GERMANIA SPRINGS, Ala. -- Now and again, Paul Williams will drive past a tangle of deep green kudzu vines and think how pretty it smells.
"It won't bloom unless it can climb, and it smells like grapes," said Williams, a 75-year-old farmer who is widely respected in this slow, lush corner of the world for his knowledge of important things, like good tomatoes, tall alfalfa and intelligent dogs.
He knows a bit about kudzu, too, a species of crawling weed introduced to the United States from Asia in 1876.
He knows that that grape-like smell means trouble.
"They planted it in the 1930s down here to control the erosion on the hillsides," said Williams, whose farm is in the foothills of the Appalachians in northeastern Alabama, about 100 miles west of Atlanta. "They gave it to these farmers. They put out a little bit, and the next thing you know, it was on their house.
"I've fought and fought that stuff" to keep it from taking over the fields and pastures, he said. Leave it alone, he said, "and that dang stuff will grow over the trees."
Over long decades in the South, kudzu has choked forests, swallowed power lines and even blanketed houses. In the process, it has woven itself into the very culture of the region.
Like the plant itself, the feelings for it are lush but tangled. Now there may finally be a way to stop its inexorable creeping.
Researchers from North Carolina State University in Raleigh have married nature and science in a scheme that might pose the first realistic threat to kudzu.
Those scientists use a common bug -- actually two species of insect larvae eating in tandem -- to kill the legendary weed.
For 50 years, farmers and scientists have tried and failed to find an effective, environmentally sound way to control it. It has no natural enemies in this country, and it requires such heavy doses of herbicide that farmers sometimes kill everything near it when they try to get rid of the weed.
In the South, where 7 million acres have been covered by kudzu, a plant can grow several inches in a day -- some say a foot a day.
"I have a slide I show at seminars of a Department of Transportation road grader that was parked on the side of the road for a few weeks, and it was completely covered in kudzu," said David Orr, a professor of entomology at North Carolina State who is one of the researchers responsible for this latest strategy.
"The driver," he said, tongue in cheek, "got out just in time."
To kill such a thing required imagination.
Importing a foreign species of insect can be dangerous because of the potential long-term effect on the environment.
Instead, the North Carolina State researchers have introduced the soybean looper -- a caterpillar usually found in soybeans -- into fields of kudzu, but not before they committed a little sabotage on those caterpillars.
To keep the soybean loopers from pupating into moths and destroying crops, researchers injected the caterpillars -- larvae themselves -- with eggs from a stingless wasp. The eggs hatched into wasp larvae, which not only killed the caterpillars from within -- slowly -- but caused them to eat more rapidly than normal.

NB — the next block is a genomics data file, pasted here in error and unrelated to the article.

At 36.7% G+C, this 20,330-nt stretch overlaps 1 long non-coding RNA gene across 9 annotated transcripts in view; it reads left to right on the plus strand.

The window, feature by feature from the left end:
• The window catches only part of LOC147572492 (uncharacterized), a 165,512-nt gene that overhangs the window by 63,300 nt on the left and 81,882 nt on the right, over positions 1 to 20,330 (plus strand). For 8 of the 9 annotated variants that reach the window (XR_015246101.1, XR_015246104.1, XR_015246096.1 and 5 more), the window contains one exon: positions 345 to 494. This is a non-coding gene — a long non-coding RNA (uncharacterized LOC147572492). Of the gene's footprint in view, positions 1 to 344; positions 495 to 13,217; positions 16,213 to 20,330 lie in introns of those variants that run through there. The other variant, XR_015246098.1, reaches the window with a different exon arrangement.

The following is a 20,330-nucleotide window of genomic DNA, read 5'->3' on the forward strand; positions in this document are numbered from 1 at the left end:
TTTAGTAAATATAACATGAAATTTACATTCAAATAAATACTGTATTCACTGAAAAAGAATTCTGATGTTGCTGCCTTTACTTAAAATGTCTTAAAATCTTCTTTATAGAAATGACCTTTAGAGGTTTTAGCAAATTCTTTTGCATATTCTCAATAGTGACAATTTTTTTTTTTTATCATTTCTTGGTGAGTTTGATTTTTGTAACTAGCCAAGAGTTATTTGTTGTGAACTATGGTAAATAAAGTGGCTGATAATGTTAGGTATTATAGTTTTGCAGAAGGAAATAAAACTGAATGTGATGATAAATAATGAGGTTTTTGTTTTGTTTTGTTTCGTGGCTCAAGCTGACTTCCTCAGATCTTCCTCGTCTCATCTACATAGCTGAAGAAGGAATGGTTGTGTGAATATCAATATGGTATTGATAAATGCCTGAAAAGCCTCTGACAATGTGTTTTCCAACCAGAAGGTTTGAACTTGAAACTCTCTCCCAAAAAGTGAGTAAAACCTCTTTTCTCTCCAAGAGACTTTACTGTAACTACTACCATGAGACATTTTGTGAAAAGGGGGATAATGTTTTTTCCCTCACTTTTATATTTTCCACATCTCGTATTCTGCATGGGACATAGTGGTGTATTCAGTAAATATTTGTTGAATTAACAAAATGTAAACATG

"The caterpillars eat about one-and-a-half to twice as much as they normally would, which is good for us" and terrible for the kudzu, Orr said.
The wasp larvae -- each egg can contain hundreds of them -- "sit there like little time bombs until the last growth stage of the caterpillars," Orr said. "They don't kill the caterpillars until they spin their cocoon to get ready to pupate" into moths.
This most recent strategy in the war on kudzu, financed by a grant from the U.S. Forest Service and federal Department of Energy, has been successful in tests in the Carolinas.
It might be soon be used to kill kudzu in more remote places in national forests where heavy equipment or poison would threaten the surrounding plants or wildlife.
"They left the natural enemies of the plant behind in China," where it originated, Orr said. "It takes a 55-gallon drum of herbicide to kill just one acre, and even then you don't really kill it," he said. It comes back.
Roots run 10 feet deep and can weigh 200 or more pounds per plant.
Controlling the looper
The looper was not known to be a threat to kudzu, at least until a woman in Union, S.C., noticed them feeding on the weed there. That, to make a long and complicated scientific story short and simple, got researchers like Orr to thinking.
If they could control the loopers, they could, perhaps, control the kudzu.
But first they would have to introduce the loopers to the kudzu on a wider scale.
Kudzu, "the Southern menace," beaten?
"Kudzu stands by itself" in the mystique of weeds, said Bob Thomas, chairman of environmental communications at Loyola University in New Orleans and a senior scientist at the Audubon Center for Research of Endangered Species.
People will tell you they can see it grow.
"It covers tractors, barns, telephone poles and slow-moving children," said Doug Marlette, the creator of the comic strip "Kudzu," about life in the shade of its vines in a small Southern town. He is also a Pulitzer Prize-winning cartoonist for Newsday.
"Even if you intellectually know it probably can't happen, it's a little scary," Thomas said. "I have had restless nights camping out around kudzu."
In Louisiana, "the way you handle something down here is you eat it," Thomas said. "But you'd have to eat fast," and kudzu has never really caught on as a food source for humans.
For now, it is contained largely in the South, although it has crept as far as New York City.
But the Yankees, say Southerners who have lived beside it, will never appreciate its mystique.
In the stage play, "Kudzu, a Southern Musical," adapted from Marlette's comic strip, there is even an ode to it:
Kudzu is everywhere.
It covers us from here to there.
It's who we are.
It's our destiny.
Kudzu's a friend of mine.
Doggone climbing vine.
Cheap green suit
from the mountains to the sea.
Pub Date: 9/07/97